The Role of Self-Beliefs in Predicting Postschool Outcomes for Deaf Young Adults


The aim of this study was to explore the role of self-beliefs in predicting postsecondary outcomes for deaf young adults in transition from secondary settings. Three main constructs were explored: self-concept, self-determination, and expectations about the future. This study examined the relationships between deaf adolescents’ self-beliefs and actual future achievements that were reached as they transitioned to adult life, in three domains: life, employment, and education. Despite the generally positive self-beliefs of deaf individuals, which were, in some cases, related to postsecondary outcomes, the self-beliefs assessed in this study did not have a direct influence on postsecondary attainments. Findings suggest that for deaf individuals, successfully navigating transitions to adult life involves dimensions beyond individual agency. Positive self-beliefs are clearly a part of successfully attaining postsecondary outcomes, but deaf individuals may not have full access to equitable opportunities to capitalize on these beliefs.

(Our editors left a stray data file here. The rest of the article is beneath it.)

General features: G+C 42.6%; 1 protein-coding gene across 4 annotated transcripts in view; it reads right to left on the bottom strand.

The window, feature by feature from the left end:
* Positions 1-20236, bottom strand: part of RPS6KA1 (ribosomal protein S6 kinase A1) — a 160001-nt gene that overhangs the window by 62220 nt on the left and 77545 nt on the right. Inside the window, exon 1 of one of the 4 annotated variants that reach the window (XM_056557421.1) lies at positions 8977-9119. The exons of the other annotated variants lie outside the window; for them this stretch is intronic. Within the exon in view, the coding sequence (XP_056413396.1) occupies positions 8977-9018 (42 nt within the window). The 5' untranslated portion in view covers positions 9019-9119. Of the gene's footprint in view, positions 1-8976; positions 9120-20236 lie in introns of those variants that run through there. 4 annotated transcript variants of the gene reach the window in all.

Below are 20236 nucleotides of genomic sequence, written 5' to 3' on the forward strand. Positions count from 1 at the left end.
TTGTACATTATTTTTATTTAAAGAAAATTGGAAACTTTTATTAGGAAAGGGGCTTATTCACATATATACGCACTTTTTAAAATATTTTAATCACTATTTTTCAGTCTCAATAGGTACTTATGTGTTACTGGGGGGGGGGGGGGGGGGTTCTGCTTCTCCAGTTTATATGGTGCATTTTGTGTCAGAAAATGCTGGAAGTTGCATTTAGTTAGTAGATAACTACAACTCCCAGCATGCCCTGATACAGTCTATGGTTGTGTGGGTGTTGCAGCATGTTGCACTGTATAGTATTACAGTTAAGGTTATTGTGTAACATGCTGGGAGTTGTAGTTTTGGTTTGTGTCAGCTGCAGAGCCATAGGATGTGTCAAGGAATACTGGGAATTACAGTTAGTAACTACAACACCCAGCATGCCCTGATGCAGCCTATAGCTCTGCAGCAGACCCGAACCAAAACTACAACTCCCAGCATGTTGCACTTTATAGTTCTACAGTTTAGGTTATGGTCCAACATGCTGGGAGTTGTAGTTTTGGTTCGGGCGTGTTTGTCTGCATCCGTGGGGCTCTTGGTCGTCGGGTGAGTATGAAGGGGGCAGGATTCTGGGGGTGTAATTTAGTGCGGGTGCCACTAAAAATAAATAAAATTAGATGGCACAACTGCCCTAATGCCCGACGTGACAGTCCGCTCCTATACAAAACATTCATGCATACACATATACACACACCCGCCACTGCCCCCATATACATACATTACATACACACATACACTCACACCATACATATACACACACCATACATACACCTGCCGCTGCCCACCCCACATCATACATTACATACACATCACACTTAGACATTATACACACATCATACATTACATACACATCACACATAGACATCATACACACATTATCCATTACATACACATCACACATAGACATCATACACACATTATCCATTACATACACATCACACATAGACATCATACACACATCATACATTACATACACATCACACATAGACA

Garberoglio, C., Schoffstall, S., Cawthon, S., Bond, M., & Ge, J. (2014). The role of self-beliefs in predicting postschool outcomes for deaf young adults. Journal of Developmental Physical Disabilities, 26(6), 667–688. doi:10.1007/s10882-014- 9388-y